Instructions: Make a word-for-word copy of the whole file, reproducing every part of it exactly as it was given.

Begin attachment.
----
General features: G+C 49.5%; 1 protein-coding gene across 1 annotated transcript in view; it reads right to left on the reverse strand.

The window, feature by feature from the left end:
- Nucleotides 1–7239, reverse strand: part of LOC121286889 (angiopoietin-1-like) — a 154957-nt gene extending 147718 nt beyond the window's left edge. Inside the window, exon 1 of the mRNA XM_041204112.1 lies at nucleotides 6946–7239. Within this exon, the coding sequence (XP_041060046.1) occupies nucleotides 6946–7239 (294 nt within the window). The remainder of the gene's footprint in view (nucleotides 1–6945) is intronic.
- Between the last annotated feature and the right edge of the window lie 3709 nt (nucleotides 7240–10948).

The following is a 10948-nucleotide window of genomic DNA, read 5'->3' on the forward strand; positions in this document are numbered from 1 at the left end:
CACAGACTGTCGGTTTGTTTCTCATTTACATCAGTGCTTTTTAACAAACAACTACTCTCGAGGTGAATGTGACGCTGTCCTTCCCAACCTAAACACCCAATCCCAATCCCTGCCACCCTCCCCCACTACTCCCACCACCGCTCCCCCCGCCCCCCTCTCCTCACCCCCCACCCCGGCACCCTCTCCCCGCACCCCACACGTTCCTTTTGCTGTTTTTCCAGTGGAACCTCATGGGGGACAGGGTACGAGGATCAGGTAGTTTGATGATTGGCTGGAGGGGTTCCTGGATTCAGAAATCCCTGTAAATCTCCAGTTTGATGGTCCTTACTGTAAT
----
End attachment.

General features: G+C 49.5%; 1 protein-coding gene across 1 annotated transcript in view; it reads right to left on the reverse strand.

The window, feature by feature from the left end:
- Nucleotides 1–7239, reverse strand: part of LOC121286889 (angiopoietin-1-like) — a 154957-nt gene extending 147718 nt beyond the window's left edge. Inside the window, exon 1 of the mRNA XM_041204112.1 lies at nucleotides 6946–7239. Within this exon, the coding sequence (XP_041060046.1) occupies nucleotides 6946–7239 (294 nt within the window). The remainder of the gene's footprint in view (nucleotides 1–6945) is intronic.
- Between the last annotated feature and the right edge of the window lie 3709 nt (nucleotides 7240–10948).

The following is a 10948-nucleotide window of genomic DNA, read 5'->3' on the forward strand; positions in this document are numbered from 1 at the left end:
CACAGACTGTCGGTTTGTTTCTCATTTACATCAGTGCTTTTTAACAAACAACTACTCTCGAGGTGAATGTGACGCTGTCCTTCCCAACCTAAACACCCAATCCCAATCCCTGCCACCCTCCCCCACTACTCCCACCACCGCTCCCCCCGCCCCCCTCTCCTCACCCCCCACCCCGGCACCCTCTCCCCGCACCCCACACGTTCCTTTTGCTGTTTTTCCAGTGGAACCTCATGGGGGACAGGGTACGAGGATCAGGTAGTTTGATGATTGGCTGGAGGGGTTCCTGGATTCAGAAATCCCTGTAAATCTCCAGTTTGATGGTCCTTACTGTAAT